Guest review by Sam Radojcin
Sometime in late 2014, I ordered, waited for and purchased a bassist’s holy grail if you will – A Fender American Deluxe Jazz Bass V in Natural. It took its time arriving from the US. I think my remaining hair got greyer in the meaintime, but once this beauty arrived I was blown away. Amazing craftsmanship, a smooth neck, beautiful sustain and a great sound that I thought could not be beaten.
As beautiful and perfect as it was, I was offered an opportunity from the fine folks at Seymour Duncan to check out a set of their 5-String Quarter Pound for Jazz Bass pickups (see the Seymour Duncan bass pickup range here) to give them a road test and give my thoughts on their fine products. I was hesitant at first since I felt the bass was pretty perfect to begin with, but once these puppies went in, perfection was redefined.
Installation was relatively simple (thanks to my tech Ben – guitarist for Dragonsclaw and a proud Seymour Duncan player); followed the instructions, unsolder the original Fender N3 Noiseless pickups and solder the new ones onto the existing controls.
Out of the box, setting everything flat in passive mode, I got a nice warm punchy Jazz Bass sound that flowed with fingers and thundered with a pick, especially on the Low B which articulated quite nicely. Passive mode is cool, but if you have active controls, it’s like night and day.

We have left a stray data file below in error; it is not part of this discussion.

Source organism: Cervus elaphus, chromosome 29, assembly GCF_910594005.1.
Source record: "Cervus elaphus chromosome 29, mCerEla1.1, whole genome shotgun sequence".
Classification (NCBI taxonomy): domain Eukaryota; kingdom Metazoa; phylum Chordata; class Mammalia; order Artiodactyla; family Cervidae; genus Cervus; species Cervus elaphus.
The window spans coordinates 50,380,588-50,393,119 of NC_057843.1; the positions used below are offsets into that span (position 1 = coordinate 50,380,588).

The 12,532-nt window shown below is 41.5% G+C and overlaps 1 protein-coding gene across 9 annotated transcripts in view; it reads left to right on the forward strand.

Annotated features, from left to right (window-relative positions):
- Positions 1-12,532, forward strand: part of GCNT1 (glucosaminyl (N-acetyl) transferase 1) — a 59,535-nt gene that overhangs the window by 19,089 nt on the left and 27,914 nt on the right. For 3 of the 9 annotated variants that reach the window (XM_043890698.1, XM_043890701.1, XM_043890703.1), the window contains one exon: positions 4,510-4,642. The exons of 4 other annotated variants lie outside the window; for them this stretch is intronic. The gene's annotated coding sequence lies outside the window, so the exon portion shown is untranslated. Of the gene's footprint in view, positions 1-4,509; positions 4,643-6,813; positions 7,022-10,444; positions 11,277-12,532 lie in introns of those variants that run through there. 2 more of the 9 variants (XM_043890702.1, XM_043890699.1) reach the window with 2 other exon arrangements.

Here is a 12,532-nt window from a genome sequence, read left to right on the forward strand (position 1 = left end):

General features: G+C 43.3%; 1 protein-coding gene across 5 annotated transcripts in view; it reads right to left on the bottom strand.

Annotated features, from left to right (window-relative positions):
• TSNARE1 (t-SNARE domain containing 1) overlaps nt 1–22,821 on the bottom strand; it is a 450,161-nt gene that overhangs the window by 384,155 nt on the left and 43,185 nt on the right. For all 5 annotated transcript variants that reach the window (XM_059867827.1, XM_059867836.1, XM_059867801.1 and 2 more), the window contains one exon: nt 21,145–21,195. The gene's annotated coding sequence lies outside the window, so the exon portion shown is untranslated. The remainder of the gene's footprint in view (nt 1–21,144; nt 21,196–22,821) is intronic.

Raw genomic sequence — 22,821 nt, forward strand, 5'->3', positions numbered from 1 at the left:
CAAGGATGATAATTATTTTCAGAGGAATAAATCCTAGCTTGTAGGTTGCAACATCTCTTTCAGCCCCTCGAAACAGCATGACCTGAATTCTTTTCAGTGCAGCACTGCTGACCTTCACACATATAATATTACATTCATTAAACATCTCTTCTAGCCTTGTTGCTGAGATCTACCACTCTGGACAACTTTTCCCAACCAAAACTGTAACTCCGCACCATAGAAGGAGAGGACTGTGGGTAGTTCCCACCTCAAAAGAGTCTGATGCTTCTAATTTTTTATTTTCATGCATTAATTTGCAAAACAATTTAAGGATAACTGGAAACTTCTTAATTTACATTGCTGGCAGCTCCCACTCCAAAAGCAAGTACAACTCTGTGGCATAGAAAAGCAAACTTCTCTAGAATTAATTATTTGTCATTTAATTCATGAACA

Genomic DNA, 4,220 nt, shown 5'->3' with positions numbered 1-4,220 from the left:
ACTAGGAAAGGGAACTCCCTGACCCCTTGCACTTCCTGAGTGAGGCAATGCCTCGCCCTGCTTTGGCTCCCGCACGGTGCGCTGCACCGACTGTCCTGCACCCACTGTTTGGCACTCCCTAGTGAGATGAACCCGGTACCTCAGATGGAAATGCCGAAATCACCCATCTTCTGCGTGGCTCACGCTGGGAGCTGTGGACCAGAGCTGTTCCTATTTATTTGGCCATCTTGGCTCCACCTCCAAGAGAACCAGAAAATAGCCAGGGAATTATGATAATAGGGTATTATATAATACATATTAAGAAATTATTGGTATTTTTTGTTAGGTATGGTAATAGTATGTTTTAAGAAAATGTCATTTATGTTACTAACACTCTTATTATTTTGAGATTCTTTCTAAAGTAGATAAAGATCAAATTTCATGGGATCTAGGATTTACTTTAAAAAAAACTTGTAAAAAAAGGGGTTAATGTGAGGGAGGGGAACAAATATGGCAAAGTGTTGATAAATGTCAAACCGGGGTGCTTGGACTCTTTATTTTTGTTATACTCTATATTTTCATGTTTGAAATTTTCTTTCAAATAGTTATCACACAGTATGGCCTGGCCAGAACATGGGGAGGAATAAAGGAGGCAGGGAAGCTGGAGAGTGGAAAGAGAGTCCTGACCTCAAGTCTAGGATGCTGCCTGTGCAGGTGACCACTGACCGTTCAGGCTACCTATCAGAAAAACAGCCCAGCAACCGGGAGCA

Starting to play with the onboard controls, I flipped the Active switch, wound the pickup blend pot towards the Bridge and started to walk my fingers along the strings – emanating a healthy and bright clank that could be reminiscent of the classic Geddy Lee Jazz/Ricky sound. With a well chosen distortion thickly poured on, I was able to get a bit of that classic “Lemmy” attack and punch with some big meaty chords.
Rolling back to the neck in active mode gave me a fuller and thicker sound – think the bass sound on “Wake Up” by Mad Season and you can’t help but wanting to jam out for hours and hours and so on…
I found my personal sweet spot is putting the pickup pan right in the middle and just moving it a hair towards the neck. Beautiful!
The Quarter Pound for Jazz Bass could make the cheapest, nastiest pawn shop bass sound like a high-end US/custom bass with a very small investment and with the high end custom jobs, it only adds to the perfection.
Slap these pickups in, you won’t be disappointed!